- The deep breathing that occurs in swimming helps keep the lungs clear of accumulated mucous, reducing the chance of respiratory problems. In fact, swimming is a preferred exercise for asthmatics because of the warm, moist environment we maintain. The type of deep breathing that occurs in swimming helps to pump the cerebrospinal fluid through the body, assisting the body in maintaining a high intake of oxygen to the brain and the blood.
- The body’s internal cleaning system is governed by the lymph system. Lymph is a milky liquid that transports toxins from the cells to the blood, which, in turn, releases them out of the body through the lungs, kidneys, intestines, and skin. There is twice as much lymph in the body as there is blood, and it is transported through the body by the action of muscles instead of the heart. Thus, movement of the muscles is imperative to a healthy body.
- And how do we move our muscles? Exercise. Research has shown that when we enjoy ourselves, the brain produces very powerful biochemical called endorphins, which are the strongest painkillers known to mankind. Not only do endorphins ease pain, they boost the immune system, which is a vital part of staying healthy during the cold, winter months.
So, parents, here’s the prescription for a happy, healthy child this winter:
- Keep them home when they are sick.
- Dress them warm by layering when it’s cold outside. Keep those hats on, because 70% of the body’s heat is lost through the top of the head. Several layers will insulate better than one big, thick layer. If they are shivering in the pool, relax. The water is a warm 30 degrees. Young children shiver because of their low volume of insulation-better known as body fat.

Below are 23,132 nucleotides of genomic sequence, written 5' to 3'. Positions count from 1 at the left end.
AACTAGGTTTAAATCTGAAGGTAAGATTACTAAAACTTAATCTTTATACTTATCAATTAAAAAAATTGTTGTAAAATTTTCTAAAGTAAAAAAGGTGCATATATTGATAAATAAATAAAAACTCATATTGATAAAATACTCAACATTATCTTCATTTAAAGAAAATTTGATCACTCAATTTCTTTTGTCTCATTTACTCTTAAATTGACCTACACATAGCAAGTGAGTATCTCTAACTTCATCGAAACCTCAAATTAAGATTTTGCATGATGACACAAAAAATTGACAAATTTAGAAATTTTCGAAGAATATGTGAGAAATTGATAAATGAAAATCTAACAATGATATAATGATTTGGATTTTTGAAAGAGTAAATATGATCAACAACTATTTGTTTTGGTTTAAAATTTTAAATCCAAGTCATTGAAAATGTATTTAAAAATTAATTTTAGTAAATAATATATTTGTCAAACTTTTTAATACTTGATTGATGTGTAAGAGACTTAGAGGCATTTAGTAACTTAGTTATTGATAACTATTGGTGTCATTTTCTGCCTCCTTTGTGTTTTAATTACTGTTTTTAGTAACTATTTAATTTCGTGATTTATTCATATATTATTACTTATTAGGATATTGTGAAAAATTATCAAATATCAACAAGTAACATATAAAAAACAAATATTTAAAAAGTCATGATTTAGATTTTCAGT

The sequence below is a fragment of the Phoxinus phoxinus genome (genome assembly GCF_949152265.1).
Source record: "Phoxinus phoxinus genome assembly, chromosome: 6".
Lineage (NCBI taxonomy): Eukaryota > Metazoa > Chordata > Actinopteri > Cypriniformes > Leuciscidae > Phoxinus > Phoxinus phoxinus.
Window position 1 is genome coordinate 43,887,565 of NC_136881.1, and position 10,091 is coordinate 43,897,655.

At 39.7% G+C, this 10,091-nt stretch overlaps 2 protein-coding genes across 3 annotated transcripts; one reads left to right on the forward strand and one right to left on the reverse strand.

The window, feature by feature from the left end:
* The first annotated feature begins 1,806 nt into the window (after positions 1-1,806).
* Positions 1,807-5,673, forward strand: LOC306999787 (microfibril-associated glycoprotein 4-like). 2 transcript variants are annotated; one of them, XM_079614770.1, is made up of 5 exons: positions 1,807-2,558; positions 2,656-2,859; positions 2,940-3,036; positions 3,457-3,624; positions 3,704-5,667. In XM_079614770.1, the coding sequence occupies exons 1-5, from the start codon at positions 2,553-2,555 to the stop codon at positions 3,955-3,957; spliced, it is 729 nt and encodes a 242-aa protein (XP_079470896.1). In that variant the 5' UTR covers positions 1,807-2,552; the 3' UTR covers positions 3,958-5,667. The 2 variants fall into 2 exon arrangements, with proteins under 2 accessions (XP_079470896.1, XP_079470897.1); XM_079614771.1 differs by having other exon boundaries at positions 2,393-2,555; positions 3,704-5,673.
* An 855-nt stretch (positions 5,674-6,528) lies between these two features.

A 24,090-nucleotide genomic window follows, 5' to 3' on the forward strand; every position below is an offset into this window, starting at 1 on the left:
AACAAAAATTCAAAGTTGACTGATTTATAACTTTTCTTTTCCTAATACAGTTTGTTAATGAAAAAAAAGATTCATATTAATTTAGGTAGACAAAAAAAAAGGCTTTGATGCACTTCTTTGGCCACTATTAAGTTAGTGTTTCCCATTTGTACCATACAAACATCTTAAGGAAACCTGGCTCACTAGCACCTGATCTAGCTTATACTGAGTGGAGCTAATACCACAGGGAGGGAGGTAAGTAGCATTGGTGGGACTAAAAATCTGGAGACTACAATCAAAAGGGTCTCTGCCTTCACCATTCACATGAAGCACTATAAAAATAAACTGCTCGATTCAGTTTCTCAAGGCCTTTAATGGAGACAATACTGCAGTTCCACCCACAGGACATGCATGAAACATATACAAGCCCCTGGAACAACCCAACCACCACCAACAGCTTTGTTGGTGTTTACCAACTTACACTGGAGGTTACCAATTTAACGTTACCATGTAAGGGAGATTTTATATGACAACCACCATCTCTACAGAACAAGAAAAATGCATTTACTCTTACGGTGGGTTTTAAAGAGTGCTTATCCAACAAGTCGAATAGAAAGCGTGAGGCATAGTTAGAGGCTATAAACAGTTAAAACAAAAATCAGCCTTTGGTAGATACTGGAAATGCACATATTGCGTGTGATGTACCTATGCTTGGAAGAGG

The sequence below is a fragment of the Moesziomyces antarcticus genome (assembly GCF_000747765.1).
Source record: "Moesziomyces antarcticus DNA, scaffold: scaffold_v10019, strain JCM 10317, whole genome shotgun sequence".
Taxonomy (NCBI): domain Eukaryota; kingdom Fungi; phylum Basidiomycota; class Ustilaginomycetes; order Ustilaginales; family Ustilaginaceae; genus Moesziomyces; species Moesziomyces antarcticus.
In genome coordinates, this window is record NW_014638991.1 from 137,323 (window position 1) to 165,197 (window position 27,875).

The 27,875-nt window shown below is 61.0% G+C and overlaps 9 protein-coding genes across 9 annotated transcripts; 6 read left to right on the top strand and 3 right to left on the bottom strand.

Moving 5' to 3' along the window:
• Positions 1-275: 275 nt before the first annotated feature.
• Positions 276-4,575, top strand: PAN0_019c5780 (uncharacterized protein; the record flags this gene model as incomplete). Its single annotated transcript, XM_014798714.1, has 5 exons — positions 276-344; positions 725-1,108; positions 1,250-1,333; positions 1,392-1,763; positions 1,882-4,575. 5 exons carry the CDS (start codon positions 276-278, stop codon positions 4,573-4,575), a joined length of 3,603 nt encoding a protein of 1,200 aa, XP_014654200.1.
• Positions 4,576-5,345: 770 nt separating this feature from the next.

- Feed them a nutritionally sound diet-really push those fruits and vegetables! ( Citrus ).
- Keep them physically active! Winter swimmers do not contract diseases as often as the general population. The incidence of infectious diseases affecting the upper respiratory tract is 40% lower among winter swimmers when compared to a control group. Short term exposure of the whole body to cold water produces oxidative stress, which makes winter swimmers develop improved ant-oxidative protection.
Preparing the young child for swimming lessons
The first step towards learning to swim if feeling at ease in the water and it is well worth planning ahead to ensure that your child's first experience of swimming is a happy one. During infancy, a child should be introduced to total bodily immersion in water, with the object of waterproofing and not just bathing. The parent needs to develop within the young child, a mental condition that accepts water as a completely natural part of his life. The child then quickly learns to adjust in water as easily and effectively as playing on the playground or in the park, with an instinctive and relaxed sense of mastery. The following are activities/exercises you can do with a young child in order to prepare them for swimming lessons.
Exercises for babies
Fill the bathtub with pleasantly warm water and place a few floating toys in it. Get into the bath with the baby and while supporting the child on your lap, let him splash and get his face wet. With cupped hands or sponge, trickle water over the baby's head and ears. Gradually include the eyes and increase the amount of water. For an older child, warm showers accompanied by a parent, will serve the same purpose. Holding the baby under his arms, facing you, dunk him up and down in the water playfully. As soon as it becomes obvious that he likes water on his face, submerge him very briefly. He will instinctively hold his breath under water - this is a natural survival reflex. Remember, that in playing with the baby at this stage, his head should either be clear of the water so that he can breathe without effort, or totally submerged, nose and mouth. Never submerge the mouth alone as he may then attempt to breathe through his nose and suck up water. Encourage leg-kicking and arm movements supported on the mother's hands and include dunking as fun. If the baby is upset by it, remove him from the water, dry him with warm towels and affectionately cuddle him. Be generous with kindness and praise.